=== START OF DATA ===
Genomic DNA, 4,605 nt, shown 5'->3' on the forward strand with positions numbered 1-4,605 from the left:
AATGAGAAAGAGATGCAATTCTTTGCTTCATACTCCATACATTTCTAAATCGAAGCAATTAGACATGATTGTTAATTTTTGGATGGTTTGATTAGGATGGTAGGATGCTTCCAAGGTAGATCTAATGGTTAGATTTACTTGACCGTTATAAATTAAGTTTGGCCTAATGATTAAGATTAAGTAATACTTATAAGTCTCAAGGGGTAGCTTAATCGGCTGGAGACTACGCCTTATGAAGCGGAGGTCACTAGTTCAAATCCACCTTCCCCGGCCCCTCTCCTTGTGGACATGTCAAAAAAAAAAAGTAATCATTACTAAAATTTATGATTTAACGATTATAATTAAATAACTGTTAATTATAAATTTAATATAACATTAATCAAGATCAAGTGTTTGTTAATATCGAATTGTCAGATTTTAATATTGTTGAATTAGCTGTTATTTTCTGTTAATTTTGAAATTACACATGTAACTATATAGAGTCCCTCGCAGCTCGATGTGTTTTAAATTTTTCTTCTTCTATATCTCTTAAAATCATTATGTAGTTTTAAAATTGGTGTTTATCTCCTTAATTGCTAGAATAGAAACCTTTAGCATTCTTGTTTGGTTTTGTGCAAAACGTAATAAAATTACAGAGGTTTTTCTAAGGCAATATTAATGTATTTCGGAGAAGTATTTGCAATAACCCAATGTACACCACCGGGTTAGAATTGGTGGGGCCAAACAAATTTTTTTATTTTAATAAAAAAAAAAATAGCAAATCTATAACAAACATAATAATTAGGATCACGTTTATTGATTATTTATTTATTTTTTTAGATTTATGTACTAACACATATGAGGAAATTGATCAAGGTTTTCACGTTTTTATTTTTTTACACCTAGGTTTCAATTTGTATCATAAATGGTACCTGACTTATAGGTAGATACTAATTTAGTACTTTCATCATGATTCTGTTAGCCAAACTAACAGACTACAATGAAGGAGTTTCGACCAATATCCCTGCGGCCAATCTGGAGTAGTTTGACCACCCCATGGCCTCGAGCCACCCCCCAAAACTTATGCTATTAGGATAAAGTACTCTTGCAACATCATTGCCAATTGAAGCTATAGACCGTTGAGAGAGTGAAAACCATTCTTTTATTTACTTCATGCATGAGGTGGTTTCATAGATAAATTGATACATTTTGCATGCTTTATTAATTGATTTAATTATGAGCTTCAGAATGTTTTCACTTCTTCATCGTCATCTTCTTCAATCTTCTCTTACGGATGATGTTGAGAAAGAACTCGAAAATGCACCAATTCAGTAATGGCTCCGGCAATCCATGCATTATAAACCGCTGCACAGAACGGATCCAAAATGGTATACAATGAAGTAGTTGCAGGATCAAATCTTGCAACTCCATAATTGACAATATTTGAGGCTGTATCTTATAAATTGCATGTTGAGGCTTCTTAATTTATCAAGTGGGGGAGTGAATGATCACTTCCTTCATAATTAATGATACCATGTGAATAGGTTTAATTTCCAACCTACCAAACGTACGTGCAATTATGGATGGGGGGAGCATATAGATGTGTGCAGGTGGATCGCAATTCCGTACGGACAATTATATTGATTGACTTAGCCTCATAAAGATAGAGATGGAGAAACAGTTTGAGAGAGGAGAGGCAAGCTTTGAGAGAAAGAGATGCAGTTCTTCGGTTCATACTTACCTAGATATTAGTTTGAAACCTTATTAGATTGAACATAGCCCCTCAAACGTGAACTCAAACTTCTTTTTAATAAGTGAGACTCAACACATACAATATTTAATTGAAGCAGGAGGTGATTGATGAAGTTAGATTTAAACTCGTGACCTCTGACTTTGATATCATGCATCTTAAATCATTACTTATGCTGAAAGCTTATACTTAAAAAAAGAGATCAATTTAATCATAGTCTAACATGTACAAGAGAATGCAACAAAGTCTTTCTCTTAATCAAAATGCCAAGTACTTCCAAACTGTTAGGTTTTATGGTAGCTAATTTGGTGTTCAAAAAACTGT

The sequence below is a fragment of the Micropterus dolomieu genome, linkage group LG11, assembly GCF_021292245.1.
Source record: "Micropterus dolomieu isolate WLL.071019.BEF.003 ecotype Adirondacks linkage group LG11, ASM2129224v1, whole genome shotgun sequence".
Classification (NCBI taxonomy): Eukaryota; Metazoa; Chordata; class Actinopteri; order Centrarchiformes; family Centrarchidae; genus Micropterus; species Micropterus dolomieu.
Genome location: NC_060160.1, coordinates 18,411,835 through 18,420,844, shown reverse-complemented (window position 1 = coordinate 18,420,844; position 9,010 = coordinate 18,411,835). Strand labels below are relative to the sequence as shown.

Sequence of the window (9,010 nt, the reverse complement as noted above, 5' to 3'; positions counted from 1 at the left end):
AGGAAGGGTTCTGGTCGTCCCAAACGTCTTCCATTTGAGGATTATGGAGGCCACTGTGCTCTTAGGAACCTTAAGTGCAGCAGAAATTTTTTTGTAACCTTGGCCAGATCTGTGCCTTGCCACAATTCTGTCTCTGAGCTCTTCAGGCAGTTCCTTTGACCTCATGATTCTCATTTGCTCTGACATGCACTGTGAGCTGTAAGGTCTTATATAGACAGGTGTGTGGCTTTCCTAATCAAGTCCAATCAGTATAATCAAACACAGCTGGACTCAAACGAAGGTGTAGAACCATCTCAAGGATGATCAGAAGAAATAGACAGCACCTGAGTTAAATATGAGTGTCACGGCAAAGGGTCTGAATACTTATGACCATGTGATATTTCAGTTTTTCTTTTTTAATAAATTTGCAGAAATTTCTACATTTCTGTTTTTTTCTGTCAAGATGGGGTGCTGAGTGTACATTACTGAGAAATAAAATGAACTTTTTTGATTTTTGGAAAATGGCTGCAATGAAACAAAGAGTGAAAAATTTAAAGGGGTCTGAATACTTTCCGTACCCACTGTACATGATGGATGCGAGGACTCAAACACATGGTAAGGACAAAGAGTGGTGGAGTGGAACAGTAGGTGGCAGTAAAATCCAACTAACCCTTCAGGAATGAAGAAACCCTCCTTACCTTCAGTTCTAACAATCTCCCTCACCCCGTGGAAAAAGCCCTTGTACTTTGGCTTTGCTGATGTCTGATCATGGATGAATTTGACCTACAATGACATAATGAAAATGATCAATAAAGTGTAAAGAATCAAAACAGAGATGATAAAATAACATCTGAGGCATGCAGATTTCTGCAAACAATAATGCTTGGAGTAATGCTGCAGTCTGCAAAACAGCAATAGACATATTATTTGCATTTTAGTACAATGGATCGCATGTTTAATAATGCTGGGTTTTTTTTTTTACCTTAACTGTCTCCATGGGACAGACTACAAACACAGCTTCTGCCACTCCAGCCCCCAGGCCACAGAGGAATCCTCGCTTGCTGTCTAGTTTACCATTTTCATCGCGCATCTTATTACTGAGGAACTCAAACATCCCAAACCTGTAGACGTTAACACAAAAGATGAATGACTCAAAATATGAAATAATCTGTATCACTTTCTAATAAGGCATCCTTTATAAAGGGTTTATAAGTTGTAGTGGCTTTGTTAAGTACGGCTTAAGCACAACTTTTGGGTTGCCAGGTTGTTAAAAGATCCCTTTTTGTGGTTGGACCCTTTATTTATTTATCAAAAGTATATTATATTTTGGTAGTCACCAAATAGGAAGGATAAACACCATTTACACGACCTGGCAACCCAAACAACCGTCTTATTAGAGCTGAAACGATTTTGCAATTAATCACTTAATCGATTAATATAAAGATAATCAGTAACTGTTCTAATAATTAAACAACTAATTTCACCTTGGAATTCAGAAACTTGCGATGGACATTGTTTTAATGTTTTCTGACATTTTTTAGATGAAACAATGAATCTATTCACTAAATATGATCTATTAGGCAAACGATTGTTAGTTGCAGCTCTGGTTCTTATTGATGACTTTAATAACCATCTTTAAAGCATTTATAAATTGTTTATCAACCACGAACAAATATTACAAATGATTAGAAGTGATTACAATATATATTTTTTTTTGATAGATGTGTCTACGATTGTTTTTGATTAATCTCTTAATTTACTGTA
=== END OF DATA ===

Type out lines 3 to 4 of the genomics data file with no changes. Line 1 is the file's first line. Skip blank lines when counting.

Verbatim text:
The sequence below is a fragment of the Micropterus dolomieu genome, linkage group LG11, assembly GCF_021292245.1.
Source record: "Micropterus dolomieu isolate WLL.071019.BEF.003 ecotype Adirondacks linkage group LG11, ASM2129224v1, whole genome shotgun sequence".